Man who built an international business based on a whistle for sports officials to be given the ultimate whistle.

News 100 redBy Pepper Parr

July 31st, 2016


Candidates must have a consistent record of presenting officiating in a positive light as well as exhibiting a “service above self” attitude. Public service to officiating, having a motivating effect on others and/or strong community involvement are considered.

Who would that be in Burlington?

Foxcroft tight face

Ron Foxcroft – recipient of the Gold Whistle Award

Say the words sports in this town and you follow it with Ron and those whistles.  The guy who knew what it means to hustle before he got out of high school – actually he didn’t really get out of high school – he gave up on them.

If you’ve been to an event that Ron Foxcroft spoke at – you know the story of the whistle that failed him in a crucial basketball game.

From that experience came the spark that lit up his entrepreneurship that rolled into a company that sells a product in more than 140 countries.

All based on a whistle that has never failed him since the morning he blew on the thing in the corridor of a hotel that was holding a conference for sports officiating types.

Of such simple ideas are strong profitable businesses built.

Foxcroft Golden whistle

NASO’s Gold Whistle Award

The media release from the National Association of Sports Officials (NASO) that will be recognizing Foxcroft with the Gold Whistle Award at their conference in San Antonia Texas said “A primary determinant in awarding anyone NASO’s Gold Whistle Award is this: The recipient has to have a long and meaningful history of ‘shining a positive light’ on officiating. Further, any recipient must be someone who is held with some reverence within the officiating community of which he is a part.

“Ron Foxcroft”, said Barry Mano, NASO president “was an easy choice.”

“There are precious few individuals who place the wellbeing of sports officiating well in front of personal agenda or gain,” Mano added. “Members of this group have made outsized contributions to officiating. Ron is without doubt a member of that elite and critically important group. He is one of those unique individuals who, for decades, has fulfilled all of the requirements above. And, of course, he continues to do so.”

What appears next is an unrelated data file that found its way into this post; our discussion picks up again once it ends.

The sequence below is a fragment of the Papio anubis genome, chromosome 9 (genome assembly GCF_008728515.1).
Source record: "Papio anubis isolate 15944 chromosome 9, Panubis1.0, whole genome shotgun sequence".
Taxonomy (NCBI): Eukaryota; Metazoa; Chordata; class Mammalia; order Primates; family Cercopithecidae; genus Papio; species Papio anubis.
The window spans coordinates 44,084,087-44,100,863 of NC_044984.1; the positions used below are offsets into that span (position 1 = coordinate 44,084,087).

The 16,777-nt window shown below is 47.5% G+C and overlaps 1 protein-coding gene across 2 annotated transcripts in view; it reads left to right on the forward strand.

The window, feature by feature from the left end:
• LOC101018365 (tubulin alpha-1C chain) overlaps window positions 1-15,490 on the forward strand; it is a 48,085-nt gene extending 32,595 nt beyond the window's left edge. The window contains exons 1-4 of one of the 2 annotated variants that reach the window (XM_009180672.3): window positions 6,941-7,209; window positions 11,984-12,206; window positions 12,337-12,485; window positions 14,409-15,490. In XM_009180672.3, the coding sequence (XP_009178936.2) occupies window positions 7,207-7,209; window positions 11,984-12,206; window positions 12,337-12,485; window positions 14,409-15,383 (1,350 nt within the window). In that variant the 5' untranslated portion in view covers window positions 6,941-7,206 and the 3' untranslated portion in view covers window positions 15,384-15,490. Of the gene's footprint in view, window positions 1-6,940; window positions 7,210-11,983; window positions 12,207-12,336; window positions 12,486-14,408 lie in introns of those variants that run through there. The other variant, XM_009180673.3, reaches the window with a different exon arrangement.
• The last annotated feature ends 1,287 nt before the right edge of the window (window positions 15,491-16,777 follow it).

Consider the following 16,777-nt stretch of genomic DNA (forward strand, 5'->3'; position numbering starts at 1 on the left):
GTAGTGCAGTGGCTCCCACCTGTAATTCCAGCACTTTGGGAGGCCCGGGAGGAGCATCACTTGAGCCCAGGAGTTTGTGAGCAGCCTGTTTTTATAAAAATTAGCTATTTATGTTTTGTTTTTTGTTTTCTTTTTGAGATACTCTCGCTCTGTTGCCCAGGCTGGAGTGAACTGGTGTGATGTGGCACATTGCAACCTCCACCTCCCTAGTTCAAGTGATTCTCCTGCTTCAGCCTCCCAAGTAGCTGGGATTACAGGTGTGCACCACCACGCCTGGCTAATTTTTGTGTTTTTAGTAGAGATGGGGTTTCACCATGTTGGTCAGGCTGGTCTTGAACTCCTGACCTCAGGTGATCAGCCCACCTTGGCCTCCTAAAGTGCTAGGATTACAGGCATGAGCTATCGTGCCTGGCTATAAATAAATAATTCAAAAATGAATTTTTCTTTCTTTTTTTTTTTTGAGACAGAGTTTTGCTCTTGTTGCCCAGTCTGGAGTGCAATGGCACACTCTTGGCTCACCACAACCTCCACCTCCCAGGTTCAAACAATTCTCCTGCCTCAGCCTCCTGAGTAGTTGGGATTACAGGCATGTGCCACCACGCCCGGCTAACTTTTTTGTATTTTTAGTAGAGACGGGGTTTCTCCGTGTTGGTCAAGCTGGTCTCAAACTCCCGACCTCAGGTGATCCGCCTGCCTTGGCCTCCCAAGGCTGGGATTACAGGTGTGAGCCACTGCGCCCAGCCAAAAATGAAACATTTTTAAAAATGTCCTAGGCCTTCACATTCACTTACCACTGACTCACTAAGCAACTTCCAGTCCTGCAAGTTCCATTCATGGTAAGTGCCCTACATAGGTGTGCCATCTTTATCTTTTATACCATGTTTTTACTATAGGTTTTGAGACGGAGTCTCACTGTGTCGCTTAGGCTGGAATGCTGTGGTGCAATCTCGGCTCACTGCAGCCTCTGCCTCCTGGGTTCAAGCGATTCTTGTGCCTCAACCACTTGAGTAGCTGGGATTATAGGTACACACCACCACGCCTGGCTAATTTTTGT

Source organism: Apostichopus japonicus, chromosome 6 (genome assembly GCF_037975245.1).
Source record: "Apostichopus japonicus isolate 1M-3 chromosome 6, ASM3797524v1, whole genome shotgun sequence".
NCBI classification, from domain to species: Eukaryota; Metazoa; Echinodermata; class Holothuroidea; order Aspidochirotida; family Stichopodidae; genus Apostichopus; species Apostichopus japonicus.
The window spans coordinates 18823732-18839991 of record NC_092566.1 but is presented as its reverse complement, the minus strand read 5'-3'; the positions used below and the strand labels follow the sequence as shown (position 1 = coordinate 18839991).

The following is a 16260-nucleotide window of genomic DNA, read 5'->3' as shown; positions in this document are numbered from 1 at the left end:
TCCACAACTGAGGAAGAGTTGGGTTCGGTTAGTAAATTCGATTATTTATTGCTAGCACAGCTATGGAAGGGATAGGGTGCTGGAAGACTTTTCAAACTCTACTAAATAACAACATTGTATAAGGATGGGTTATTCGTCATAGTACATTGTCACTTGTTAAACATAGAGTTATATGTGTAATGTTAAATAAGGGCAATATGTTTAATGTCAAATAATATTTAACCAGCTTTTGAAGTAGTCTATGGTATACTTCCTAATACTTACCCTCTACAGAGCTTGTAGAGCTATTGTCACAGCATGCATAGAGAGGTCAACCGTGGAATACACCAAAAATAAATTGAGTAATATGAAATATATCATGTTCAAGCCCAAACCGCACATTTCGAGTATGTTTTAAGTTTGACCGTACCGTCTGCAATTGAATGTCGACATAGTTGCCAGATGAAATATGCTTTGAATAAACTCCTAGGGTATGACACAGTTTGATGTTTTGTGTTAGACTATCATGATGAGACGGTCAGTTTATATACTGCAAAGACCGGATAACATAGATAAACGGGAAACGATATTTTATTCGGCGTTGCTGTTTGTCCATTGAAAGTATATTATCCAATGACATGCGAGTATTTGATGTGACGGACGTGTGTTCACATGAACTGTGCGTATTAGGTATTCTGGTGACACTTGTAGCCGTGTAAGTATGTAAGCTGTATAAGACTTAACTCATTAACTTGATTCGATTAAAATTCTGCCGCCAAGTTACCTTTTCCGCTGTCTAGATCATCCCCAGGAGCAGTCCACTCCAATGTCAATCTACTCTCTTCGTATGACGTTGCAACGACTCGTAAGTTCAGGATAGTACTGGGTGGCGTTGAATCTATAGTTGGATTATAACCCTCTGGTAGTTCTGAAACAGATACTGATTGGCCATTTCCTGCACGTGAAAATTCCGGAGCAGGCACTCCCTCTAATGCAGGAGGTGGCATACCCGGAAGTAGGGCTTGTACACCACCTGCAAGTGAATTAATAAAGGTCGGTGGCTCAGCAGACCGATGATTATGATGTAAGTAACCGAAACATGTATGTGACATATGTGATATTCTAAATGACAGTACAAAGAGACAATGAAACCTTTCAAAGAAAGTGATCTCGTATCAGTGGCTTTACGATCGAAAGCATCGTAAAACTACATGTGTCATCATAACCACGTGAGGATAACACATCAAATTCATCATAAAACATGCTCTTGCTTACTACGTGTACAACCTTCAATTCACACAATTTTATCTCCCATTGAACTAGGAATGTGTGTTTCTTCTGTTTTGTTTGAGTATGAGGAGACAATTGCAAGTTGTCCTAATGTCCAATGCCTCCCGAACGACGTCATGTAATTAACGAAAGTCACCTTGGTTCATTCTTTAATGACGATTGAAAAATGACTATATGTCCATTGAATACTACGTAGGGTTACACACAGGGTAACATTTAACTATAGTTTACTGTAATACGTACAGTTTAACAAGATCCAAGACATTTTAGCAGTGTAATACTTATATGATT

Although Foxcroft is best known as maker of the famous pealess whistle used by officials around the world, he has made his mark in the world in many other ways. As an NCAA and international basketball official, he worked five NCAA tournaments, an Olympic final and numerous other high level international games.

He has shone a positive light on the industry through his many charitable and leadership efforts, including serving as chair of the McMaster Campaign for Athletics & Recreation, founder and former chair of the Foxcroft Family Youth Fund held at the Hamilton Community Foundation and serving on the St. Joseph’s Healthcare Foundation fundraising committee, the first healthcare charity in Hamilton to earn the Canadian Centre for Philanthropy’s Ethical Fundraising License.

He donated thousands of Fox 40 Classic whistles used by search and rescue professionals when they were saving lives following the San Francisco earthquake, the Oklahoma City bombing, the 9/11 terrorist attacks, the Indian Ocean earthquake and tsunami and Hurricanes Katrina and Wilma. Foxcroft has received awards from B’Nai Brith Canada and the Burlington (Ontario) Rotary Club.

Foxcroft was named Hamilton’s Distinguished Citizen of the Year, received an honorary doctor of law degree from McMaster University and had an award named for him by Sports Officials Canada. The award is presented annually to recognize excellence from an official in a professional sports environment, their contribution to the development of young officials and their example as a positive role model for officials by virtue of personal involvement at the community level.

Queen Elizabeth II, in her capacity as Colonel-in-Chief of the Argyll and Sutherland Highlanders of Canada, receives Colonel Ronald Foxcroft (Honorary Colonel) at Buckingham Palace in London.

Queen Elizabeth II, in her capacity as Colonel-in-Chief of the Argyll and Sutherland Highlanders of Canada, receives Colonel Ronald Foxcroft (Honorary Colonel) at Buckingham Palace in London.

He is an honorary colonel in the Argyll and Sutherland Highlanders, Canadian Army Reserve infantry battalion. After a member of his regiment was killed in a terrorist attack, Foxcroft met with Queen Elizabeth II and received her personal condolences.

Foxcroft chasing ball

Foxcroft sometimes found time to shoot a couple of hoops at the office.

Fox 40 received the Mel Narol Medallion Award in 2004, presented to a group or individual for outstanding contributions to NASO.  Foxcroft is a former member of the NASO board of directors and currently serves as a special adviser to the board.

And he is still a young man.

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